Sorcery of Thorns is a lush fantasy which will cast a spell on readers and its surprisingly unrelenting action scenes will have you racing to the end.

★★★★★
(5/5)

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ARC Review: Don’t Date Rosa Santos by Nina Moreno

Title: Don’t Date Rosa Santos
Author: Nina Moreno
Series: N/A
Pages: 336
Publisher: Disney-Hyperion
Release Date: May 14th 2019

      “Rosa Santos is cursed by the sea-at least, that’s what they say. Dating her is bad news, especially if you’re a boy with a boat.
      But Rosa feels more caught than cursed. Caught between cultures and choices. Between her abuela, a beloved healer and pillar of their community, and her mother, an artist who crashes in and out of her life like a hurricane. Between Port Coral, the quirky South Florida town they call home, and Cuba, the island her abuela refuses to talk about.
      As her college decision looms, Rosa collides-literally-with Alex Aquino, the mysterious boy with tattoos of the ocean whose family owns the marina. With her heart, her family, and her future on the line, can Rosa break a curse and find her place beyond the horizon?”

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Nina Moreno’s debut, Don’t Date Rosa Santos, perfectly blends romance and family in a coming of age story infused with heart and magic. In the small town of Port Coral, people have always whispered about the Santos women. How Milagro came from Cuba with a newborn babe and a face full of grief, having lost her husband at sea. The babe in turn grew up, fell in love with a sailor and he too was swept away, leaving a young Liliana heartbroken and pregnant. Rosa grew up hearing how the Santos women are cursed by the sea, how it takes from them the ones they love too much. As Rosa grapples with impending decisions about her future, her mother and grandmother’s grief continues to press in on her. And if Rosa isn’t careful, a new resident to Port Coral, a boy with a boat and a quiet smile, could once again spell tragedy for the Santos women.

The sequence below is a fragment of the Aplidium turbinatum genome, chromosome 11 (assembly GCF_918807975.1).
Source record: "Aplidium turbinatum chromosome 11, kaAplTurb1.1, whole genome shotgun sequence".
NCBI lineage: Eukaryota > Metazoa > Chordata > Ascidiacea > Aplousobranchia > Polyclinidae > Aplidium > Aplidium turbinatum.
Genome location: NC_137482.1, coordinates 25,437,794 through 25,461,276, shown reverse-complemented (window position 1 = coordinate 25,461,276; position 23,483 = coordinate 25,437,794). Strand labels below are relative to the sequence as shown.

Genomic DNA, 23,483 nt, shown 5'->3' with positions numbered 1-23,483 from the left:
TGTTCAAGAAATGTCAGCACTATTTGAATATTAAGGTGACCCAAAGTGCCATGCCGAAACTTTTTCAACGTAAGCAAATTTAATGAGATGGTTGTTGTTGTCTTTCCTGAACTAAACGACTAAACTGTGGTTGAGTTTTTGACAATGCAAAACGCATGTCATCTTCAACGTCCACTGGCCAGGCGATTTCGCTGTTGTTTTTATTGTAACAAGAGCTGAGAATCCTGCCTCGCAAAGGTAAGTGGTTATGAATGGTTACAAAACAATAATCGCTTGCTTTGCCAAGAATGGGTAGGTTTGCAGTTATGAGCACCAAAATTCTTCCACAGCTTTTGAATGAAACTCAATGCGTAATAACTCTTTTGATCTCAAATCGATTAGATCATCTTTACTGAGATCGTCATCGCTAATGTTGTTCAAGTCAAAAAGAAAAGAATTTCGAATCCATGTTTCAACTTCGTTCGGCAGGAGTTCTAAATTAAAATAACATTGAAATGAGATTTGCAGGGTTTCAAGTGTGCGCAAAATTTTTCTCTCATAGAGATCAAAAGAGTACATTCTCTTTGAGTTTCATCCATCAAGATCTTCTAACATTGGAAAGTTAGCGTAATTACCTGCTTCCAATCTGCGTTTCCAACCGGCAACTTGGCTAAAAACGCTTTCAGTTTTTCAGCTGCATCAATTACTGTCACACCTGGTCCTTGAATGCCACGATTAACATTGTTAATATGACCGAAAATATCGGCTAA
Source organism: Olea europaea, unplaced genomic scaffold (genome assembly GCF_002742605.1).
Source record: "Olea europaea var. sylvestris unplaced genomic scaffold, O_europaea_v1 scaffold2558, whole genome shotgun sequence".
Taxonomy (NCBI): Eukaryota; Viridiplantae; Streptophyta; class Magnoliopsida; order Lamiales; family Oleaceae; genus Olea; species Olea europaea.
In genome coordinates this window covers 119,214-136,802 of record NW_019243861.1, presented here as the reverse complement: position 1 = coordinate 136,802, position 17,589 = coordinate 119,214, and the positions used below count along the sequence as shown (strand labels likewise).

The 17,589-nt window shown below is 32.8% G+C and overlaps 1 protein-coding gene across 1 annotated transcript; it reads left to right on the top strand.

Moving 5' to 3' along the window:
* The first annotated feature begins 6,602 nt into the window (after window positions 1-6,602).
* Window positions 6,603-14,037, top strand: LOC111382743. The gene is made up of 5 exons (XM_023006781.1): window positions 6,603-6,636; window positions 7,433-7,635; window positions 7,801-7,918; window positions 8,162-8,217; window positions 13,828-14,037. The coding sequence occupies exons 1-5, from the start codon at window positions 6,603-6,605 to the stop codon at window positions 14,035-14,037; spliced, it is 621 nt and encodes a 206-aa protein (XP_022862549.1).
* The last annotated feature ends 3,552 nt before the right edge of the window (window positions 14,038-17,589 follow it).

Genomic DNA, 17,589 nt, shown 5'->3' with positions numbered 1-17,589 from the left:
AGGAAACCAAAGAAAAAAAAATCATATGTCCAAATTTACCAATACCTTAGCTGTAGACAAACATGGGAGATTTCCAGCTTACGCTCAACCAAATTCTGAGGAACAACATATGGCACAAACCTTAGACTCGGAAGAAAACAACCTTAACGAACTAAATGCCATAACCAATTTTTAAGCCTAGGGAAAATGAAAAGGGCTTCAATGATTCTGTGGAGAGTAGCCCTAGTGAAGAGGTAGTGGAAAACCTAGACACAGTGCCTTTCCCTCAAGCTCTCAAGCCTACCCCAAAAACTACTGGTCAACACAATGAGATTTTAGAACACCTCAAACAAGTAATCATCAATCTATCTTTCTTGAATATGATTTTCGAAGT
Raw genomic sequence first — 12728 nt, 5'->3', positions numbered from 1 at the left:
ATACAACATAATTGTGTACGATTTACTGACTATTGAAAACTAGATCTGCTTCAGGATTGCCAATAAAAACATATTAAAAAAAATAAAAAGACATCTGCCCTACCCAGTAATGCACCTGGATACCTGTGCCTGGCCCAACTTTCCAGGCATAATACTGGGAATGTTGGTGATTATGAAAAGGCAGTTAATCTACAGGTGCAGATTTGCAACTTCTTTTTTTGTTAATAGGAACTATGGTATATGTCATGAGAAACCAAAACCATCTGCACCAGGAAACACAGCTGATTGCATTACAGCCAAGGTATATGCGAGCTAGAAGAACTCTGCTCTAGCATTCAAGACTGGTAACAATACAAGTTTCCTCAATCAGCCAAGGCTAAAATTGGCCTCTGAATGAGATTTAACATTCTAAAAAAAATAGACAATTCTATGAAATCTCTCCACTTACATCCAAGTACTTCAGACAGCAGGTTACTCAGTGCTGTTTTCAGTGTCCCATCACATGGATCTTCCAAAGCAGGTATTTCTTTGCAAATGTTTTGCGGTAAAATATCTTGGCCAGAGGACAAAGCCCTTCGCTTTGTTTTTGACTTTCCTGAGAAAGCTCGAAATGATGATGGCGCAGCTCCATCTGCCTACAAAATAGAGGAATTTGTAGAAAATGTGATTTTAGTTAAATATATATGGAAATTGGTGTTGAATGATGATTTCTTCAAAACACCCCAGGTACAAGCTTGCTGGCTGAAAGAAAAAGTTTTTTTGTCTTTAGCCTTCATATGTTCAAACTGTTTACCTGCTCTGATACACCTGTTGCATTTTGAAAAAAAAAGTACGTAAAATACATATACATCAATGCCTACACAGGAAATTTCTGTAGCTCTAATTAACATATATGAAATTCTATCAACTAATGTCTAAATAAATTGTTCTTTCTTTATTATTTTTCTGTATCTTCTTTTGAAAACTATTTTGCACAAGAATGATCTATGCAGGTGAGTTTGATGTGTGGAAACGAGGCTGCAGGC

Moreno does so many things well in her debut. Not only do her characters feel real, but the town of Port Coral feels like a living breathing world. It’s easy to fall in love with this town’s sights, sounds, and smells. From Mimi’s home, Rosa’s grandmother, to the town’s marina, every place feels like it could and does exist in the real world. Moreno first and foremost most builds this small town around its people. As Rosa navigates her hometown, readers are introduces to a myriad of locals, each bringing something unique to the narrative and forming the personality of Port Coral. I loved every single minor character in this one from the viejitos who make it their mission to spread chisme around town to the Peñas, Rosa’s best friend’s family, who own the local bodega, a place where people and food come together and which feels like the heart of Port Coral.

Much of the novel explores people’s ties to their homeland. For Mimi, Cuba is a part of her past. Having left during a time of political upheaval, so many of her memories of it are tied to traumatic events. For Rosa, Cuba is a safe she doesn’t know the combination to, but which holds the answers to who she is. Rosa is a product of diaspora, stuck between two worlds and not knowing if she is enough for either. So much of Rosa’s plans are tied up in Cuba, as she longs for the home she’s never known but one that feels etched onto her bones. To Rosa, Cuba is the key to healing her family, to mending the ties between daughter and mother. It’s a link to her past as well as who she will be in the future, but it’s never felt quite within her grasp like it does when she is presented with an opportunity to study in Havana.

I really loved exploring the mother-daughter relationships in this novel. Liliana has been dealing with her grief by constantly moving, leaving Rosa to be raised by her mother. Every interaction between Liliana and Mimi is filled with tension. Grief, resentment, disappointed are present in every word they exchange. Rosa is caught in the middle, between a woman she is too afraid to ask to stay and one she is too afraid to disappoint. Navigating this family isn’t easy when there are wounds in their pasts that each are too afraid to revisit. Family traumas have been swept under the rug, keeping the pain too raw and too fresh, even decades later.